Death of Coral Reefs
Zoe Smith 3rd period
Where is it common near North America?
What is effected?
Great Barrier Reef above.
"Ecologically speaking the value of coral reefs is even greater [than these estimates] because they are integral to the well being of the oceans as we know them. … picture [reefs] as the undersea equivalent of rainforest trees. Tropical waters are naturally low in nutrients because the warm water limits nutrients essential for life from welling up from the deep, which is why they are sometimes called a “marine desert”. Through the photosynthesis carried out by their algae, coral serve as a vital input of food into the tropical/sub-tropical marine food-chain, and assist in recycling the nutrients too. The reefs provide home and shelter to over 25% of fish in the ocean and up to two million marine species. They are also a nursery for the juvenile forms of many marine creatures.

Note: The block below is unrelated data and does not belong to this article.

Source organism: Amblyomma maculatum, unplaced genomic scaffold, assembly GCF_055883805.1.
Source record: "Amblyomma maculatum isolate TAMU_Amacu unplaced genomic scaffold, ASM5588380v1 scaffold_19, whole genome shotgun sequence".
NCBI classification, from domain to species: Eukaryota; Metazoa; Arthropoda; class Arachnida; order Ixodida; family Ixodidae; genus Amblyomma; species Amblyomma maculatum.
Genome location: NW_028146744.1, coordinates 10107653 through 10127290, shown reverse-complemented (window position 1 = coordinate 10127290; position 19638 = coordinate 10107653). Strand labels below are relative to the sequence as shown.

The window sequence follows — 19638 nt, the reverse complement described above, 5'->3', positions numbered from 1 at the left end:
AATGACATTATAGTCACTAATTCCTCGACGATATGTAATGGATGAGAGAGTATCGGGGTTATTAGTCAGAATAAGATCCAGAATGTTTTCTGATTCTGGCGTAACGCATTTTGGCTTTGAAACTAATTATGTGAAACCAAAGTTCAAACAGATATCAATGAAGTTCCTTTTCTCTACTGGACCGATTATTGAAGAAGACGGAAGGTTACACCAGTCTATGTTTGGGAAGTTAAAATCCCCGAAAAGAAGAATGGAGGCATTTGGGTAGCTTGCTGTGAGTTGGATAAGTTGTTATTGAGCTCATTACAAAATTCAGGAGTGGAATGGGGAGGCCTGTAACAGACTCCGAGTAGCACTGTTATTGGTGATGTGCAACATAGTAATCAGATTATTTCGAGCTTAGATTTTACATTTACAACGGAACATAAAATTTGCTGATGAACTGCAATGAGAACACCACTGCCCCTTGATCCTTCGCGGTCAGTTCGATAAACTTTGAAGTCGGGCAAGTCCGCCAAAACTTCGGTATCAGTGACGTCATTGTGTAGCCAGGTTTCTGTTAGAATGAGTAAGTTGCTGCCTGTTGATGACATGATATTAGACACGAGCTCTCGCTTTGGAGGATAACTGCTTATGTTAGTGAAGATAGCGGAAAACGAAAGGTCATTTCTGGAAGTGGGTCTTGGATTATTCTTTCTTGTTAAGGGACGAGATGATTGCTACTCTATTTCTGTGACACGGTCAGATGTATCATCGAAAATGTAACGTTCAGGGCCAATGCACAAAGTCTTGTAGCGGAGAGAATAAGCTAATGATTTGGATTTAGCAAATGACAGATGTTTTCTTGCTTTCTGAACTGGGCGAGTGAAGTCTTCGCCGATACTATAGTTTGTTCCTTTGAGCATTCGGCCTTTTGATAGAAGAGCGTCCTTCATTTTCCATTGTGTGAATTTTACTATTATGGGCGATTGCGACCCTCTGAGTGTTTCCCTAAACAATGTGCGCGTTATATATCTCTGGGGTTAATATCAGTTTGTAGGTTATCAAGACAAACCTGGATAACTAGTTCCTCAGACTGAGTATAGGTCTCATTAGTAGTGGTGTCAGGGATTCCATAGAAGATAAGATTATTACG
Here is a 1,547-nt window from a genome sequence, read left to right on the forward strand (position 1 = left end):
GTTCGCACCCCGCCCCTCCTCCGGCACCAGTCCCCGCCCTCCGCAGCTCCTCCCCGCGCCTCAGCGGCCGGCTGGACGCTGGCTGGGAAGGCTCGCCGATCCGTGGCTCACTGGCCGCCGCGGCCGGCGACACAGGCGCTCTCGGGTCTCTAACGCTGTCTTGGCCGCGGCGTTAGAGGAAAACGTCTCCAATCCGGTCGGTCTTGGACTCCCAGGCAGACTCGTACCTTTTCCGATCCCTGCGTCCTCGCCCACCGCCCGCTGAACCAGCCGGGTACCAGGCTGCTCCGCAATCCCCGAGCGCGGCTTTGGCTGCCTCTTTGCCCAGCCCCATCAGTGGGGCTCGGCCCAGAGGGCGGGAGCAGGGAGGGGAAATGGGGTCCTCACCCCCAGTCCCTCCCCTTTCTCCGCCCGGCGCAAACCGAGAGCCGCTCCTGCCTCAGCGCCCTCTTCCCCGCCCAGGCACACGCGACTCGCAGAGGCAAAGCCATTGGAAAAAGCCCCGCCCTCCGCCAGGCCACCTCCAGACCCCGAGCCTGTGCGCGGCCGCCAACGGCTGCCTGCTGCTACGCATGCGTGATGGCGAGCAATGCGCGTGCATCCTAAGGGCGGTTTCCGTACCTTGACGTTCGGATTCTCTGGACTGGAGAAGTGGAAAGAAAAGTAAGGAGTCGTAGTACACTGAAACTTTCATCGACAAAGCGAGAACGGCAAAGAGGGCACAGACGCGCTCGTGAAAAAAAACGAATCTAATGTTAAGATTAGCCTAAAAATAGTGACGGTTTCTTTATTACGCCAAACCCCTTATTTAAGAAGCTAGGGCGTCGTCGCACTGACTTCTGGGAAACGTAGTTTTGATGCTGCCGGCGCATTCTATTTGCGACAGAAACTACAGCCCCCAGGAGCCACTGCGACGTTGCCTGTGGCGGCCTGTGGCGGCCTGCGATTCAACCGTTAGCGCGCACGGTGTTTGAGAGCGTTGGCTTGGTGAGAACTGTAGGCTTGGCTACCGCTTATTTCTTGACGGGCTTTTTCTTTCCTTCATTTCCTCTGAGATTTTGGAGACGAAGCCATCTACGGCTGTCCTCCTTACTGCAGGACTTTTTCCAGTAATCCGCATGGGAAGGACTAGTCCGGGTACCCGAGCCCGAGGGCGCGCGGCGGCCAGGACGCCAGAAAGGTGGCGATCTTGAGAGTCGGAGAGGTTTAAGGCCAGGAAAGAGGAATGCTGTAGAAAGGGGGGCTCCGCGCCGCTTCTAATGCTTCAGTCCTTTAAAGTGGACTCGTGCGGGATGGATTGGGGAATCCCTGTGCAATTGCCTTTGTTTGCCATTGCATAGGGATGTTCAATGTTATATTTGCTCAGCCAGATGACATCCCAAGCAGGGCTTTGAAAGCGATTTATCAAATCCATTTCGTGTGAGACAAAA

I could go on, but the similarity with the rainforest should now be clear. Eliminate the undersea “trees”, which mass coral bleaching is in the process of doing, and you’ll eliminate everything that depends on it for survival."
— Rob Painting, Coral: life’s a bleach… and then you die, Skeptical Science, January 13, 2011
- "20% of the world’s coral reefs have been effectively destroyed and show no immediate prospects of recovery;
- Approximately 40% of the 16% of the world’s reefs that were seriously damaged in 1998 are either recovering well or have recovered;
- The report predicts that 24% of the world’s reefs are under imminent risk of collapse through human pressures; and a further 26% are under a longer term threat of collapse;"
— Clive Wilkinson, Status of Coral Reefs of the World: 2004 [PDF format], World Wildlife Fund, p.7